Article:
Earlier this week, China’s state broadcaster CCTV launched a blistering attack on one of the country’s most powerful government-owned financial institutions, the Bank of China, accusing it of money laundering and not complying with the country’s foreign exchange law.
The 21 minutes of TV footage has sent shockwaves throughout the Chinese financial system and Bank of China shed 1.2 per cent off its share price in Hong Kong and 0.4 per cent in Shanghai. Industrial & Commercial Bank of China, the country’s largest lender, lost 1.4 per cent. Bank of China, the fourth largest lender in the country, issued a swift denial of CCTV’s allegations.
CCTV’s serious allegations about the Bank of China -- that it was helping its clients to ‘launder money’ -- has sparked heated debate in the country about massive capital outflows from China, including illicit money that belongs to corrupt officials and businesspeople. Research and advocacy group Global Financial Integrity estimates that between 2000 and 2011, China lost $US3.8 trillion in illicit capital outflows.
On the other hand, defenders of Bank of China argue that the country’s out-of-date foreign exchange control system is out of step with Beijing’s cherished goal to internationalise its currency and to modernise its financial system, namely allowing free flow of capital. For the bank’s defenders, it is only helping people to re-locate their assets.
Chinese regulators, including the People’s Bank of China, the country’s central bank, are facing a terrible dilemma. Chinese financial technocrats want to push ahead with reforms such as interest and exchange rates liberalisation, as well as relaxing capital controls to encourage more outbound investment.
However, China is in the middle of an unprecedented crackdown on corruption, and both official and social media spaces are filled with stories of so-called ‘naked officials’ (whose spouses and children live outside of China) fleeing the country. These people are looking for ways to launder money, and CCTV’s report alleges that some Bank of China employees are quite happy to do that for them, including forging documents.
It is clear that the Chinese regulator needs to strike a delicate balance between the need to reform the financial system and preventing money laundering on a massive scale. The CCTV report has focused the public attention on this explosive issue. Given that trillions of dollars have left China illicitly, the story could very well be a signal from Beijing that it is ready to clamp down on the illegal outflow of money.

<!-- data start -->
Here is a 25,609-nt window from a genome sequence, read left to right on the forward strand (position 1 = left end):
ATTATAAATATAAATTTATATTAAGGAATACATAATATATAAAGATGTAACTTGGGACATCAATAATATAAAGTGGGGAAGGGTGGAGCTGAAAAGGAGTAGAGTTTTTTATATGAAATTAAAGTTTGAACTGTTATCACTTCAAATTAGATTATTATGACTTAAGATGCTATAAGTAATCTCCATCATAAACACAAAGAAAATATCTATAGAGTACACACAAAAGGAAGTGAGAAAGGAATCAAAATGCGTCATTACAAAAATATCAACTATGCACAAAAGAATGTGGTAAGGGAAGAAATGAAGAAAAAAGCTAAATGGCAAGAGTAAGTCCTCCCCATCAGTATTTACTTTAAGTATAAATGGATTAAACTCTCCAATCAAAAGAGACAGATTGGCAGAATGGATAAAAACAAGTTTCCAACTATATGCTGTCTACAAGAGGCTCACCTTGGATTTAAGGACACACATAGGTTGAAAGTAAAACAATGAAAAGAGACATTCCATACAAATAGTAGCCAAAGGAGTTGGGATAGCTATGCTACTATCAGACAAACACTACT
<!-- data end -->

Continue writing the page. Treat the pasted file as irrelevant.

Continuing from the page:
China has a relatively weak anti-money laundering system in place. The official anti-money laundering watchdog was not set up until late 2003. Hong Kong’s securities regulator just reprimanded and fined a large Chinese securities firm, Ping An, for lax anti-money laundering standards. The CCTV report also contains incriminating footage of bank employees’ willingness to launder money for clients.
This incident should also be a wake-up call for Australia. We are witnessing a huge influx of Chinese money into Australia, including in the country’s property sector. Much of the money is from the hard-earned cash of Chinese businesspeople and newly prosperous middle class, but there is no doubt that Australia is a destination for ‘dirty money’.
There was also the story about a prominent Chinese businessman who ferried bagfuls of cash in his own private jet and deposited them at a local Bank of China branch, according to court documents. One of China’s leading investigative magazines, Caijing, also published a cover story about corrupted officials who had fled overseas including Australia. A former provincial governor reportedly fled to Australia with 40m yuan.
These stories should be of concern to Australia as this country faces a greater influx of Chinese money. Australia welcomes foreign capital, but this country should not become a safe haven for corrupt officials and their dirty money.